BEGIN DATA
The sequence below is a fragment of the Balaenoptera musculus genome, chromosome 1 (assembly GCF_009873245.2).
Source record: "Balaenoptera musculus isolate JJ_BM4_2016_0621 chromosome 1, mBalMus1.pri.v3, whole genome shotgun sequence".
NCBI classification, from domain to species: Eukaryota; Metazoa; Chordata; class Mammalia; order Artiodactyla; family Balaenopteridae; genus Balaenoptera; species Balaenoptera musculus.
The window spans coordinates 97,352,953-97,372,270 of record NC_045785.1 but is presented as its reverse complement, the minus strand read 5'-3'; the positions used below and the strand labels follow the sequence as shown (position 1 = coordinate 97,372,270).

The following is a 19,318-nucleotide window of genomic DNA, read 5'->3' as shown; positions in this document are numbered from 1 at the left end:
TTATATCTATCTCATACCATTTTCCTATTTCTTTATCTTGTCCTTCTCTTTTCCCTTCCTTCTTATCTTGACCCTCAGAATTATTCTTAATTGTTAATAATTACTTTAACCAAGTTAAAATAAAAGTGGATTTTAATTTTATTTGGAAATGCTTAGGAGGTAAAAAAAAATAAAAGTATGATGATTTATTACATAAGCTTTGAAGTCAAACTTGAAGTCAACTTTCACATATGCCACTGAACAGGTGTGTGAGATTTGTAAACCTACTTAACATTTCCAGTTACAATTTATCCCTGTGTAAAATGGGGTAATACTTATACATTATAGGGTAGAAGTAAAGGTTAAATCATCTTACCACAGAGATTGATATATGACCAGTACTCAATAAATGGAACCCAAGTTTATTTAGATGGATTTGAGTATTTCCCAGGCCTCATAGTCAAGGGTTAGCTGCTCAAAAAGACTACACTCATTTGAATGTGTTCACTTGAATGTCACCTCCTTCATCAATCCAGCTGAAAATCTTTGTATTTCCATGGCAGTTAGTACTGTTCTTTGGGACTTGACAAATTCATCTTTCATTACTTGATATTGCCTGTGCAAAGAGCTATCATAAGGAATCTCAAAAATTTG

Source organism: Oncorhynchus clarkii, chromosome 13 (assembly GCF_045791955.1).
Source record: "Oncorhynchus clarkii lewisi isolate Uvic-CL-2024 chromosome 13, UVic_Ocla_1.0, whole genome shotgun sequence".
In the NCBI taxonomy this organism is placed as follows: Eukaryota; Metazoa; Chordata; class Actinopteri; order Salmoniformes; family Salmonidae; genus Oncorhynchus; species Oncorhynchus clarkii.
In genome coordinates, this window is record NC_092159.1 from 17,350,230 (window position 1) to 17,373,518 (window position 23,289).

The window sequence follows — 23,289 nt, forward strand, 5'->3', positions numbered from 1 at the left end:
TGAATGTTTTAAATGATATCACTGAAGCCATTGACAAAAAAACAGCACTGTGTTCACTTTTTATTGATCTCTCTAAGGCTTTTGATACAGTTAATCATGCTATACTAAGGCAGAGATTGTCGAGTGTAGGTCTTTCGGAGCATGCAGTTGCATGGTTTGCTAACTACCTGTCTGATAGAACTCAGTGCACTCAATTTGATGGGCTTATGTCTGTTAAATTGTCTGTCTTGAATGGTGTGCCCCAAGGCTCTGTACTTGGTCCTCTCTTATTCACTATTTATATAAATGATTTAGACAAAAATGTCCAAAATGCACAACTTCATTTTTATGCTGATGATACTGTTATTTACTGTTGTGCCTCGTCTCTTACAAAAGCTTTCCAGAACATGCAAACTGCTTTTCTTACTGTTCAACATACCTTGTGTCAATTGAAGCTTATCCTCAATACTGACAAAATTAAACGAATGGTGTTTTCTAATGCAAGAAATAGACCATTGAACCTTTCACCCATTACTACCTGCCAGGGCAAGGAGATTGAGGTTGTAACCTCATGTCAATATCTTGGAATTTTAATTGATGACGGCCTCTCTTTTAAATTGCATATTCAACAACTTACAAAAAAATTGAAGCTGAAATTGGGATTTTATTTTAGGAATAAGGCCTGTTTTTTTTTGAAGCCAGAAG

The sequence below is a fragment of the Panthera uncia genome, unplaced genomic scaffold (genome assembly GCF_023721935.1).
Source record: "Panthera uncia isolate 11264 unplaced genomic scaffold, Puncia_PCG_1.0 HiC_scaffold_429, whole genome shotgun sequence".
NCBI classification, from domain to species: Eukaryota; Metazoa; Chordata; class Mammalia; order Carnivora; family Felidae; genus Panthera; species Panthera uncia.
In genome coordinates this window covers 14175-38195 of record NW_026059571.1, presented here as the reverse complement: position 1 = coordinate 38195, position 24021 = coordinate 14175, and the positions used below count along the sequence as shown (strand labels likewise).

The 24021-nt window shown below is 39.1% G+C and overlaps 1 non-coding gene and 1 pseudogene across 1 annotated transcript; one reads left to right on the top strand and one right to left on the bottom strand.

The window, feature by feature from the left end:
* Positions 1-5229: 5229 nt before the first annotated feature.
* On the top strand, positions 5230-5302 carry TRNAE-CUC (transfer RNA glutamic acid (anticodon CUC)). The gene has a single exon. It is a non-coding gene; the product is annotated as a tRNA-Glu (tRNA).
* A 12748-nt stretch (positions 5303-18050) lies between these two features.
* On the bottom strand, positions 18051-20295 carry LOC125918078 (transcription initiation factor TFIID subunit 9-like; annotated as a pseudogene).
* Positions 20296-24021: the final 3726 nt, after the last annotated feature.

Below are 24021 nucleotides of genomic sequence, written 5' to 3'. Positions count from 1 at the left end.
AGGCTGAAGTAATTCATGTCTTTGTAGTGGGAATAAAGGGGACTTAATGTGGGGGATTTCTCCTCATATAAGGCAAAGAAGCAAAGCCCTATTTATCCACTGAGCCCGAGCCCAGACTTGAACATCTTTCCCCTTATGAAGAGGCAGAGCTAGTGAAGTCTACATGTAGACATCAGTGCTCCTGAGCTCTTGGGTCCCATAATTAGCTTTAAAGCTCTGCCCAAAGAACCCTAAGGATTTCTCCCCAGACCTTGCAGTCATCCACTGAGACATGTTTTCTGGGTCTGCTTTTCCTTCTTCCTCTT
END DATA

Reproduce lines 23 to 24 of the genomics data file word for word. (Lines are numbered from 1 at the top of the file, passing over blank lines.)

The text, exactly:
* Positions 20296-24021: the final 3726 nt, after the last annotated feature.

Below are 24021 nucleotides of genomic sequence, written 5' to 3'. Positions count from 1 at the left end.